Darkest Hour puts the first few weeks of Winston Churchill’s time as Prime Minister under a microscope. It is May 1940, and England’s politics are shaky as Neville Chamberlain is voted out as Prime Minister. Churchill is not the first choice, and has his political enemies, but is appointed next. With the fall of France, it looks as though Hitler and his Nazi army will take over all of Europe. Just across the channel, the entire British army is stranded at Dunkirk and surrounded by the invading German army. If nothing is done, the British army will be completely lost within days. Meanwhile, Churchill’s advisers are pushing for him to surrender to Hitler and attempt to negotiate peace, before it’s too late. How will Churchill pull his country up by its bootstraps, save their army and stand up in the face of doom and tyranny?
Gary Oldman becomes completely immersed in his transformation into Winston Churchill. The flawless makeup done on him makes Oldman completely unrecognizable, I expect that award to be given easily. But just as impressive is Oldman’s acting, fleshing out Churchill not only as a historical figure, but as a man who seems larger than life at times. The fact that Oldman studied Churchill and his mannerisms over a year to prepare for this role shows his dedication to getting it right. I’ve also heard that he tried not to be influenced by other actor’s portrayals of the man and I think it has worked out well. While Oldman’s performance feels authentic, it is also unique compared to other films and shows about Churchill.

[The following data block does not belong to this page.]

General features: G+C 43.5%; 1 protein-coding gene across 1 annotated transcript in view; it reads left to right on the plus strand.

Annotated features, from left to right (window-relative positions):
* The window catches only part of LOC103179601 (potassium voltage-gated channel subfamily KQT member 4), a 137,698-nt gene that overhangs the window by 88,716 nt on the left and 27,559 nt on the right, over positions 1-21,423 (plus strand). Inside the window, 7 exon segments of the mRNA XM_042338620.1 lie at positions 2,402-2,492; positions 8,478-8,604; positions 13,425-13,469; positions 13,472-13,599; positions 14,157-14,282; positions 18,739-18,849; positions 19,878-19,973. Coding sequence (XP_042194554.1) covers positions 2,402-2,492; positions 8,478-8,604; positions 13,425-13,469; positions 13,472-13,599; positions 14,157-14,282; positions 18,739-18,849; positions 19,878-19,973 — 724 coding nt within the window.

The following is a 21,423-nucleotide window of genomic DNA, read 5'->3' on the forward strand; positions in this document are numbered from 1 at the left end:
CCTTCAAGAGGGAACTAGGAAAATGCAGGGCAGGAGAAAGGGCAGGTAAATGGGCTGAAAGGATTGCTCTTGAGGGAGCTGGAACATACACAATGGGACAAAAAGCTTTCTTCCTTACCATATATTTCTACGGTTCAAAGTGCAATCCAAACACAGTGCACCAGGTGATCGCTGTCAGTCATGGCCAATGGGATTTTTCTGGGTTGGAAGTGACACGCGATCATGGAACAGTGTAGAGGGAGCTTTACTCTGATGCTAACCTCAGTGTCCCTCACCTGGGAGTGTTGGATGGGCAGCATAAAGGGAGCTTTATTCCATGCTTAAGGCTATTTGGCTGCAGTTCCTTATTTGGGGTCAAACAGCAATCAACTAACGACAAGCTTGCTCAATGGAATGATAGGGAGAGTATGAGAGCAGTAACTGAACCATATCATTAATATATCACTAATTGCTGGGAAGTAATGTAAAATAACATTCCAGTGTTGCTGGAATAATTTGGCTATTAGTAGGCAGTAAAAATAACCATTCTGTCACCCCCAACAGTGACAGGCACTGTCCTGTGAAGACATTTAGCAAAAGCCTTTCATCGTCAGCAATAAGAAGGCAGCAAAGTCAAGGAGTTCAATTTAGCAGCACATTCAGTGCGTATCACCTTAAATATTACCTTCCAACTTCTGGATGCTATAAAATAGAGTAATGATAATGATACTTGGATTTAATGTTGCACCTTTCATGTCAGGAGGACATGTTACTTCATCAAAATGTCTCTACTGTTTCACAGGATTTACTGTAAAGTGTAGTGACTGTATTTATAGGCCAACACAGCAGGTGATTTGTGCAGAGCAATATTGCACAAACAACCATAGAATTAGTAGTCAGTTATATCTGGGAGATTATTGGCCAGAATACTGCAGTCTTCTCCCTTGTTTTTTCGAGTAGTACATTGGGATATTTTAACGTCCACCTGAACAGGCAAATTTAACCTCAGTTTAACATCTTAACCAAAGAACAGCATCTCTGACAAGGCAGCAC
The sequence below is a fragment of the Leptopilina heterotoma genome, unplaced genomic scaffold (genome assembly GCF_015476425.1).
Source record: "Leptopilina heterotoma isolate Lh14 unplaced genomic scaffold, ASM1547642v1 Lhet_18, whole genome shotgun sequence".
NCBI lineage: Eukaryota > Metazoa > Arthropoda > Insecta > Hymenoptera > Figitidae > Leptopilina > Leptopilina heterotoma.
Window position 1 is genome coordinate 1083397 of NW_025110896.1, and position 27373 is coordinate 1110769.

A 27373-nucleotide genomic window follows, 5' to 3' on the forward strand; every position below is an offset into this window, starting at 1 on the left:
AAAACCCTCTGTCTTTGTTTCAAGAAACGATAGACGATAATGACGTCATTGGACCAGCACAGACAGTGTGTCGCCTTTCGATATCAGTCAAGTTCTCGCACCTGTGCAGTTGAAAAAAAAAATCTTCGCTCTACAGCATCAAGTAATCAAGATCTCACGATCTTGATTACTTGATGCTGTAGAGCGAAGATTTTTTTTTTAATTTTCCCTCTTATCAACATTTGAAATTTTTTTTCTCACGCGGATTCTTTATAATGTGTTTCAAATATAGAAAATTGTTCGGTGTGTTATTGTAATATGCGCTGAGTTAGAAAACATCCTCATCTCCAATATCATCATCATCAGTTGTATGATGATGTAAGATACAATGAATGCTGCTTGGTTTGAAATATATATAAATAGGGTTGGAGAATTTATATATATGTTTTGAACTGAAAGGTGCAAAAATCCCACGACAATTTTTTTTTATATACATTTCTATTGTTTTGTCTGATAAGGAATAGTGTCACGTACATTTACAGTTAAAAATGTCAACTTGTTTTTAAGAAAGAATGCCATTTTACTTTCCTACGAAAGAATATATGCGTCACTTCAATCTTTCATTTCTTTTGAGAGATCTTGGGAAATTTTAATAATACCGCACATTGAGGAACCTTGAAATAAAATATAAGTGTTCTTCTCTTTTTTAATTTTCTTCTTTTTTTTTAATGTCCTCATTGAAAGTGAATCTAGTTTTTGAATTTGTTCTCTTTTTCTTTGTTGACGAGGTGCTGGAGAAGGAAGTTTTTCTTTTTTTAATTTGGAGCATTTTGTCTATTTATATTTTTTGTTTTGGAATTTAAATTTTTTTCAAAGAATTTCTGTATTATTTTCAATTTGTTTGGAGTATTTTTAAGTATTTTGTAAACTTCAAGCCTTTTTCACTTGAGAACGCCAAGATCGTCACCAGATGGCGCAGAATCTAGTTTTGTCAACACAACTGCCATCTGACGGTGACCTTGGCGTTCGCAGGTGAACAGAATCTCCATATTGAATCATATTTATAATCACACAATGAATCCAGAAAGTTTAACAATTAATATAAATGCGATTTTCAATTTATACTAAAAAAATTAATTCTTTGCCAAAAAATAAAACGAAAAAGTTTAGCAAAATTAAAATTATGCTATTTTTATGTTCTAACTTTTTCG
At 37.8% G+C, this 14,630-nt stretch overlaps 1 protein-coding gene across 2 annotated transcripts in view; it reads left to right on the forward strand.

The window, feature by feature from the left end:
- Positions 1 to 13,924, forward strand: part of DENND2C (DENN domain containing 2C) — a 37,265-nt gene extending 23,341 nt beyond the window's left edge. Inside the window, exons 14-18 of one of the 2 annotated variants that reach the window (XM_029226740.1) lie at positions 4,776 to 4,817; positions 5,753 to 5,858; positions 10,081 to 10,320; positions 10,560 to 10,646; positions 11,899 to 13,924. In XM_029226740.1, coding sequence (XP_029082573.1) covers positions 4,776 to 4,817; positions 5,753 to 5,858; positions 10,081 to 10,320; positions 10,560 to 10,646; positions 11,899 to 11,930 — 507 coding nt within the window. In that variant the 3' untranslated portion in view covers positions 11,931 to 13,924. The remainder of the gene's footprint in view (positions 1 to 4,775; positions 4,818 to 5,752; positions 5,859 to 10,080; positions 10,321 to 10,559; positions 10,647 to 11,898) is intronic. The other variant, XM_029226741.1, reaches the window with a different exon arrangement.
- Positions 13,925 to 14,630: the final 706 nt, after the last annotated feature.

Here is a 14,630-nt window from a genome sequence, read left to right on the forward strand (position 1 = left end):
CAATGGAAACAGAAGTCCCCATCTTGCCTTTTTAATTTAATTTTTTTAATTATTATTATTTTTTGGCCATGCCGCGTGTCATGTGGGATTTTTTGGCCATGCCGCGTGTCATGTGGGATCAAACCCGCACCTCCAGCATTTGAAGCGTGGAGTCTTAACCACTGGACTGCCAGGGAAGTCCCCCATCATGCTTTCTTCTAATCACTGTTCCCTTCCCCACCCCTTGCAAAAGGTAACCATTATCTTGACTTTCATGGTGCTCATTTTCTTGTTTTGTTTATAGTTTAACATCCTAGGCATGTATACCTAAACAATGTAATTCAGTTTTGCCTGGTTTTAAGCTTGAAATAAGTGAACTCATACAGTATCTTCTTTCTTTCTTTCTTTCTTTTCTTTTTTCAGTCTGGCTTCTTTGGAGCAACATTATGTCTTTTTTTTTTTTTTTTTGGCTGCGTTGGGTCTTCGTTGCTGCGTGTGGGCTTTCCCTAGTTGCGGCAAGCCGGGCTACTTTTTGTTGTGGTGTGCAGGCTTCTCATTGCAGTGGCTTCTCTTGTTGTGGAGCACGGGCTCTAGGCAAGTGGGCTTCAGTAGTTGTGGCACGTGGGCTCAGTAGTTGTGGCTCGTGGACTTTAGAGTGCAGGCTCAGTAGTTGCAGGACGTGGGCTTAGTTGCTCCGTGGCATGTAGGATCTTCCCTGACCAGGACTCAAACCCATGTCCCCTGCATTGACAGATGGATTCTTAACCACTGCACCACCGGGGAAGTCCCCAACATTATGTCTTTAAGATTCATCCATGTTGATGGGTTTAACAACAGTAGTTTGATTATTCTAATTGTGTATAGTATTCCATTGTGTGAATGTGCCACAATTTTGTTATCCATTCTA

A favorite scene of mine was towards the end when Churchill decides to ride the underground to Parliament. He escapes out of his personal car without his driver noticing and immerses himself within the bustling streets and busy people of London. A young woman helps him navigate the underground map and as he enters the train, a once hum-drum commute is suddenly shaken by his presence. But Churchill doesn’t lord his power and prestige over the people he serves, but rather strikes up conversations with everyone around him. He shakes hands, takes names and asks them all, children included, if they should consider negotiating peace with Hitler, or stand and fight. Thankfully, the people of London are much more influential on Churchill than his advisers.
Darkest Hour is currently nominated for six Academy Awards, including Best Picture. Gary Oldman is obviously in the running for best actor and favored by many. The other four awards compliment the visual details and appeal within the film: best makeup and hair styling, production design, costume design and cinematography.
While some may worry that Darkest Hour is a dry biopic, I assure you that it is not. Churchill’s gusto and antics keep the film light and human even when depicting such a bleak moment in history. The rich cinematography and attention to detail around the film make it a visual treat. And whether you are a history buff or not, you’ll probably walk away from the film knowing a little more about just how close all of western Europe came to collapse in May 1940.
“Nations which go down fighting rise again, and those that surrender tamely are finished.”